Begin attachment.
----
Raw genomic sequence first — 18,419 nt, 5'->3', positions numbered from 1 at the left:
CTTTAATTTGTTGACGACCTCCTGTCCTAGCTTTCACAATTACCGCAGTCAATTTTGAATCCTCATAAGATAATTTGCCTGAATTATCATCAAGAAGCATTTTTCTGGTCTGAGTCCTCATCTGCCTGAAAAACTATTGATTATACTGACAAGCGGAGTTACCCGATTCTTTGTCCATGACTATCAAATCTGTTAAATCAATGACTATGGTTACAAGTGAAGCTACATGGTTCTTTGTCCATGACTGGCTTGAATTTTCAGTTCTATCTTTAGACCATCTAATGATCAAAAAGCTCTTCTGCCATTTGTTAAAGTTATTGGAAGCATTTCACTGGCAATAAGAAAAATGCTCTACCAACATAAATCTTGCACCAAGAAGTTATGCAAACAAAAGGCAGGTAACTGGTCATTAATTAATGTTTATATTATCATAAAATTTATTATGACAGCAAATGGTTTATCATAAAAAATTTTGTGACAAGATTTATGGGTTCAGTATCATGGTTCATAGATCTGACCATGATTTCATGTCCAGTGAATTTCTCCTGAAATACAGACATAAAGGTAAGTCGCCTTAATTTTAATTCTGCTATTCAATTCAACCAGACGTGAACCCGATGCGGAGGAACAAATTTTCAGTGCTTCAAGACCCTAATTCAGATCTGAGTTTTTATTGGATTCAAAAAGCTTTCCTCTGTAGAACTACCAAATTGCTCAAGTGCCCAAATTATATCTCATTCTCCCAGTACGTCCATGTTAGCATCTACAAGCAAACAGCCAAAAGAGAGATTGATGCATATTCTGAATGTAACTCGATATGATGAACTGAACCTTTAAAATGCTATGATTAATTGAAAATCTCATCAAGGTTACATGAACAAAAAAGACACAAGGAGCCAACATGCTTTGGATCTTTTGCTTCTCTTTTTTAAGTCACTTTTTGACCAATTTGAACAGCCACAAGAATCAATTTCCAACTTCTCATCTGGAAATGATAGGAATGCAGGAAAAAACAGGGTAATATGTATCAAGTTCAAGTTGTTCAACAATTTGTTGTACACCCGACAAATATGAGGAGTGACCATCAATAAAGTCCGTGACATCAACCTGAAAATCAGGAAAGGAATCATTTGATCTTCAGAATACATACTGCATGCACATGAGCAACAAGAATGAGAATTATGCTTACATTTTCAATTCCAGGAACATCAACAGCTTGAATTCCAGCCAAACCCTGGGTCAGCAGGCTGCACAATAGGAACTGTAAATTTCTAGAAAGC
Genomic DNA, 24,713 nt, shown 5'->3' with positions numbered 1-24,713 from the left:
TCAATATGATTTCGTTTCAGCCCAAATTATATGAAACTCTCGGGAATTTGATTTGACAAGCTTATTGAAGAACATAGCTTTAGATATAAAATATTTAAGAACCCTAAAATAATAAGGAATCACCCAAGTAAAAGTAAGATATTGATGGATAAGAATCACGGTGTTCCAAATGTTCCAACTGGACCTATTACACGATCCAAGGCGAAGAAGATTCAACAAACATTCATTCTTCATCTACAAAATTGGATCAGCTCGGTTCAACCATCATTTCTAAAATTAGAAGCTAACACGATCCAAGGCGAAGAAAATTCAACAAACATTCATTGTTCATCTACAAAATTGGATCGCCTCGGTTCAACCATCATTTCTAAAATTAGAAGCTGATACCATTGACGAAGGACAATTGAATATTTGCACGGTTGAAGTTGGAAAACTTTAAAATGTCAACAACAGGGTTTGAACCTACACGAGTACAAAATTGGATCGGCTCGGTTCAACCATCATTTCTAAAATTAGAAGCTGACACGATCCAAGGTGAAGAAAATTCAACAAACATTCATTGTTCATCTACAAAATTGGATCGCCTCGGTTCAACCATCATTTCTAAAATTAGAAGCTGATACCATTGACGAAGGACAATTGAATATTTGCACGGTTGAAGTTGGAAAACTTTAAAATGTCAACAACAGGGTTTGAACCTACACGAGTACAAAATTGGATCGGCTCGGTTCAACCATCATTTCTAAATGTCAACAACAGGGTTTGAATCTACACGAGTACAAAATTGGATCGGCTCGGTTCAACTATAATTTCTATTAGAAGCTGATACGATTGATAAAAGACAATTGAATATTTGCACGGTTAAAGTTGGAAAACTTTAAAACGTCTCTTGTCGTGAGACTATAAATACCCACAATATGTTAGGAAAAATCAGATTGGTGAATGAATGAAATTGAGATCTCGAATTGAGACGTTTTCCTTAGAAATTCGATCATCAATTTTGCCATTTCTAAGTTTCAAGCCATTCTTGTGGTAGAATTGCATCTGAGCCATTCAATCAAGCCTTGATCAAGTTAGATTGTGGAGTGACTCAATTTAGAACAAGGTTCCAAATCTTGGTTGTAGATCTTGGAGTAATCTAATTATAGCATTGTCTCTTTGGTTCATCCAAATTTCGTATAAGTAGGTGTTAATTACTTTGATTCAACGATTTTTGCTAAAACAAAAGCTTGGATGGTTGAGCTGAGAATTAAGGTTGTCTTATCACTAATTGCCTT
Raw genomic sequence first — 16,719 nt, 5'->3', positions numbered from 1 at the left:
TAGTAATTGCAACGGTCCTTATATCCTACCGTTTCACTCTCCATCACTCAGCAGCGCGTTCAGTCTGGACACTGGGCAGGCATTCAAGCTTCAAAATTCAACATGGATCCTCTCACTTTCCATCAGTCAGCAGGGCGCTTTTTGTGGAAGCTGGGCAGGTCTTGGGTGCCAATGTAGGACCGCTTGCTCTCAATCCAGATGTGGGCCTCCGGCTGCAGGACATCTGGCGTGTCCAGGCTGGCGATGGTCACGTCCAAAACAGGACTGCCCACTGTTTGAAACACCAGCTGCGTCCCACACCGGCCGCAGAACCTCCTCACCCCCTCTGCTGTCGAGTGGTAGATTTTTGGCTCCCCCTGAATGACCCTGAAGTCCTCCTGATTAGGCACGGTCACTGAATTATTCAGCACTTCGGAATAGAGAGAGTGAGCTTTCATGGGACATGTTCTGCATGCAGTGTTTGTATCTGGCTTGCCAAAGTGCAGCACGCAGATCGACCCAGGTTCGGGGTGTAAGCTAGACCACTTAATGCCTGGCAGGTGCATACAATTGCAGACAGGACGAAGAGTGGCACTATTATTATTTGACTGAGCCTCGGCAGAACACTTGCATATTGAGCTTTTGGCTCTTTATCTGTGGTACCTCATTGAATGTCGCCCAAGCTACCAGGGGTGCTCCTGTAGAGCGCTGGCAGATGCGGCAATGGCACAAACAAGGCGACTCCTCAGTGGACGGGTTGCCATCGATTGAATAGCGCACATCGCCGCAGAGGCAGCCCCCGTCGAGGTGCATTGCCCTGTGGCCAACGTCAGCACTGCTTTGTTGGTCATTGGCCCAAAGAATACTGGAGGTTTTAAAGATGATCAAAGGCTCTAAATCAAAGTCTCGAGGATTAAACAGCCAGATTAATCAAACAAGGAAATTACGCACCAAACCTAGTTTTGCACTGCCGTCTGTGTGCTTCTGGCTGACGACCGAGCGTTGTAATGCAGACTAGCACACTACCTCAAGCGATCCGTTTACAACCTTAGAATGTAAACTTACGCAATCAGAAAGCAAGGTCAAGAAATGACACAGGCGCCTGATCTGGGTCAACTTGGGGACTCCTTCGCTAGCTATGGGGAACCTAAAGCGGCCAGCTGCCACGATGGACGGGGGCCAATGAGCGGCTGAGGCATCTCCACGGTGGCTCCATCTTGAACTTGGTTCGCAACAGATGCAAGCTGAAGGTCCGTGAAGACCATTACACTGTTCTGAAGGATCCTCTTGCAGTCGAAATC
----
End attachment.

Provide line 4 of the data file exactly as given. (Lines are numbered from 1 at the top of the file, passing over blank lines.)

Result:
TCAATATGATTTCGTTTCAGCCCAAATTATATGAAACTCTCGGGAATTTGATTTGACAAGCTTATTGAAGAACATAGCTTTAGATATAAAATATTTAAGAACCCTAAAATAATAAGGAATCACCCAAGTAAAAGTAAGATATTGATGGATAAGAATCACGGTGTTCCAAATGTTCCAACTGGACCTATTACACGATCCAAGGCGAAGAAGATTCAACAAACATTCATTCTTCATCTACAAAATTGGATCAGCTCGGTTCAACCATCATTTCTAAAATTAGAAGCTAACACGATCCAAGGCGAAGAAAATTCAACAAACATTCATTGTTCATCTACAAAATTGGATCGCCTCGGTTCAACCATCATTTCTAAAATTAGAAGCTGATACCATTGACGAAGGACAATTGAATATTTGCACGGTTGAAGTTGGAAAACTTTAAAATGTCAACAACAGGGTTTGAACCTACACGAGTACAAAATTGGATCGGCTCGGTTCAACCATCATTTCTAAAATTAGAAGCTGACACGATCCAAGGTGAAGAAAATTCAACAAACATTCATTGTTCATCTACAAAATTGGATCGCCTCGGTTCAACCATCATTTCTAAAATTAGAAGCTGATACCATTGACGAAGGACAATTGAATATTTGCACGGTTGAAGTTGGAAAACTTTAAAATGTCAACAACAGGGTTTGAACCTACACGAGTACAAAATTGGATCGGCTCGGTTCAACCATCATTTCTAAATGTCAACAACAGGGTTTGAATCTACACGAGTACAAAATTGGATCGGCTCGGTTCAACTATAATTTCTATTAGAAGCTGATACGATTGATAAAAGACAATTGAATATTTGCACGGTTAAAGTTGGAAAACTTTAAAACGTCTCTTGTCGTGAGACTATAAATACCCACAATATGTTAGGAAAAATCAGATTGGTGAATGAATGAAATTGAGATCTCGAATTGAGACGTTTTCCTTAGAAATTCGATCATCAATTTTGCCATTTCTAAGTTTCAAGCCATTCTTGTGGTAGAATTGCATCTGAGCCATTCAATCAAGCCTTGATCAAGTTAGATTGTGGAGTGACTCAATTTAGAACAAGGTTCCAAATCTTGGTTGTAGATCTTGGAGTAATCTAATTATAGCATTGTCTCTTTGGTTCATCCAAATTTCGTATAAGTAGGTGTTAATTACTTTGATTCAACGATTTTTGCTAAAACAAAAGCTTGGATGGTTGAGCTGAGAATTAAGGTTGTCTTATCACTAATTGCCTT